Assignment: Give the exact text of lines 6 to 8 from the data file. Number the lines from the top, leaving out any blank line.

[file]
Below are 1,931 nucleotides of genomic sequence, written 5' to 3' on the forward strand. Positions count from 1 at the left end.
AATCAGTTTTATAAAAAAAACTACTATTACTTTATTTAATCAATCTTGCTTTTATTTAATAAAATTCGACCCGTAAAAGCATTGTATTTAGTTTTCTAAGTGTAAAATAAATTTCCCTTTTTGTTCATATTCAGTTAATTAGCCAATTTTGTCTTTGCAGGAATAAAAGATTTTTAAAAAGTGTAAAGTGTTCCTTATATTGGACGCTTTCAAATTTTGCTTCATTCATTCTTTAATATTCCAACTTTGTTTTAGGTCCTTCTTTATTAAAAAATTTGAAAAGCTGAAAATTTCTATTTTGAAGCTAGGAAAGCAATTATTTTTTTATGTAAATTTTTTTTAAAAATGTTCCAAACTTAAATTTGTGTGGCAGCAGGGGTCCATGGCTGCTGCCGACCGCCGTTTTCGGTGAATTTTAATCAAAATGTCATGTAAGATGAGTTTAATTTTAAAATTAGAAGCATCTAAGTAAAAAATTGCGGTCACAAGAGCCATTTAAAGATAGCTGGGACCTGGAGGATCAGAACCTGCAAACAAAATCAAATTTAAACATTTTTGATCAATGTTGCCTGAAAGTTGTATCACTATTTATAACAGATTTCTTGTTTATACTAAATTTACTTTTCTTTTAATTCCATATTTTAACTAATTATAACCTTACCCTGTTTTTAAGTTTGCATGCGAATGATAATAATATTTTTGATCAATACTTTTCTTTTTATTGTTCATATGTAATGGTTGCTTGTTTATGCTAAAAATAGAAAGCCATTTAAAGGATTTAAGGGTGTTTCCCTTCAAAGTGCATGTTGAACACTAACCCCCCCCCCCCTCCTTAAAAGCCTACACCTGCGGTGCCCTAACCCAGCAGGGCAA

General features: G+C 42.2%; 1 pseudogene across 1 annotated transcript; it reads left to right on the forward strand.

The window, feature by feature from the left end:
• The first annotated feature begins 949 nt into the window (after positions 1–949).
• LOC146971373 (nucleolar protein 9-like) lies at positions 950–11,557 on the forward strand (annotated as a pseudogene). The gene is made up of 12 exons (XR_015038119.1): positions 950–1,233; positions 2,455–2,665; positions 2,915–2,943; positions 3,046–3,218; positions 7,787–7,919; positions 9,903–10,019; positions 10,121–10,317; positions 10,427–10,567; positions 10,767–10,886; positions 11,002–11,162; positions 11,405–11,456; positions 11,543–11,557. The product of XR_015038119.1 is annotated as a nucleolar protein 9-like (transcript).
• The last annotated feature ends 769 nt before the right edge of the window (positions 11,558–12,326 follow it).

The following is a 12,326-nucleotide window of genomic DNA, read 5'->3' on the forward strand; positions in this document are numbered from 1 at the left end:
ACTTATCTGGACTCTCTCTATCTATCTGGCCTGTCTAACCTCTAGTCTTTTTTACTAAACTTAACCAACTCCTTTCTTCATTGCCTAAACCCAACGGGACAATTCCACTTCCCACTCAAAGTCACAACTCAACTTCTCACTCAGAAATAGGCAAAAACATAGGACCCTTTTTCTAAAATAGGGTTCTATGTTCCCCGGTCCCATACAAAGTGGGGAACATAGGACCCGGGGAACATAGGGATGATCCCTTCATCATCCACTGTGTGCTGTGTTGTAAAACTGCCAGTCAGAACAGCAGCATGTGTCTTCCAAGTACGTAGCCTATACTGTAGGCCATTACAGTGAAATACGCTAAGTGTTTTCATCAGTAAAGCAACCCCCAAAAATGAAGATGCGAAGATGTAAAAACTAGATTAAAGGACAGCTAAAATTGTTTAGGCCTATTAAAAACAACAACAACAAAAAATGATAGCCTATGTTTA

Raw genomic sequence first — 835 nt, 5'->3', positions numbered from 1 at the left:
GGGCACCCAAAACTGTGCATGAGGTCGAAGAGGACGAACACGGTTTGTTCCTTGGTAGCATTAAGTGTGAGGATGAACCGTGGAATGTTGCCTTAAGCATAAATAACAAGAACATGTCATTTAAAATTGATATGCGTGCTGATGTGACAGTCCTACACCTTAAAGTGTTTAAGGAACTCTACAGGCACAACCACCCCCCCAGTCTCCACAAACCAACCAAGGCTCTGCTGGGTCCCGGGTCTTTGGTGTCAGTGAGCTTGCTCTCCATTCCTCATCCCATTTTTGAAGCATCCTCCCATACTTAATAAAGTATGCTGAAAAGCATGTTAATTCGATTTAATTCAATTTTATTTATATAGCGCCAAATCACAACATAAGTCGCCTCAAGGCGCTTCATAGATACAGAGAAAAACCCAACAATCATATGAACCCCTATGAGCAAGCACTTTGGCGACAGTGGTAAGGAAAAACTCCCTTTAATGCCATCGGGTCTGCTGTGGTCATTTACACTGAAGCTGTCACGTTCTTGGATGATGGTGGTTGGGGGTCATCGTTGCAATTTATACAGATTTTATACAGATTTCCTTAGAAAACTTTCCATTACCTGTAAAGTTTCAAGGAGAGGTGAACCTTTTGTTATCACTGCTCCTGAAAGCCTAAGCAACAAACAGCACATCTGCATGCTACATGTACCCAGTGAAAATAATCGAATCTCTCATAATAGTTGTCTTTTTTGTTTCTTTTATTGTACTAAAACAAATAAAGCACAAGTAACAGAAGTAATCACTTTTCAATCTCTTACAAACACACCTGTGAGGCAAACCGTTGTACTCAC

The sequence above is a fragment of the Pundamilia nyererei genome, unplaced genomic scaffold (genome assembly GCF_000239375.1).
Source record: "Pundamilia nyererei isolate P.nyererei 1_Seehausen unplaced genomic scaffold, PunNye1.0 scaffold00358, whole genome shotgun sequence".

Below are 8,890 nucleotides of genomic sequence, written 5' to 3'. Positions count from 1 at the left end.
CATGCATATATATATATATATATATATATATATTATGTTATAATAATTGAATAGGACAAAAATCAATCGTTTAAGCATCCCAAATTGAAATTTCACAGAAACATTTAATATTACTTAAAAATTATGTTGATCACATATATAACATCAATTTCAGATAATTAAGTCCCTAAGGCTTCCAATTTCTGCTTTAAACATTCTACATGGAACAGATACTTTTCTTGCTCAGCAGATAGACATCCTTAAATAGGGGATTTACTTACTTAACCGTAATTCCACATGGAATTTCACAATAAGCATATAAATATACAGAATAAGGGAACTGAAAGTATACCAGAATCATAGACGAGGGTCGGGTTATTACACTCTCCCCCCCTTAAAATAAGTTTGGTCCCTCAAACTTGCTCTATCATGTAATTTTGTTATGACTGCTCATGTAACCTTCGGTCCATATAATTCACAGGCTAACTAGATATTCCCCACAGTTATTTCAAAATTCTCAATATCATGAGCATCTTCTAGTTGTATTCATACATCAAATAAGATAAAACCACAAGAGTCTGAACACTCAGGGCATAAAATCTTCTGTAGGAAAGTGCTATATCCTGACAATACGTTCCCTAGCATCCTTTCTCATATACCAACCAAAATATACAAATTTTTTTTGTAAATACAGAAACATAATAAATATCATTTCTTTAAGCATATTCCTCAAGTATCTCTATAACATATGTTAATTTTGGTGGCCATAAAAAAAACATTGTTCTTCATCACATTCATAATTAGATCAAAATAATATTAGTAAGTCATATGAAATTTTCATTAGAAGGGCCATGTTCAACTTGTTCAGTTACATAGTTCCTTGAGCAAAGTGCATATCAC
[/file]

• LOC146971373 (nucleolar protein 9-like) lies at positions 950–11,557 on the forward strand (annotated as a pseudogene). The gene is made up of 12 exons (XR_015038119.1): positions 950–1,233; positions 2,455–2,665; positions 2,915–2,943; positions 3,046–3,218; positions 7,787–7,919; positions 9,903–10,019; positions 10,121–10,317; positions 10,427–10,567; positions 10,767–10,886; positions 11,002–11,162; positions 11,405–11,456; positions 11,543–11,557. The product of XR_015038119.1 is annotated as a nucleolar protein 9-like (transcript).
• The last annotated feature ends 769 nt before the right edge of the window (positions 11,558–12,326 follow it).

The following is a 12,326-nucleotide window of genomic DNA, read 5'->3' on the forward strand; positions in this document are numbered from 1 at the left end: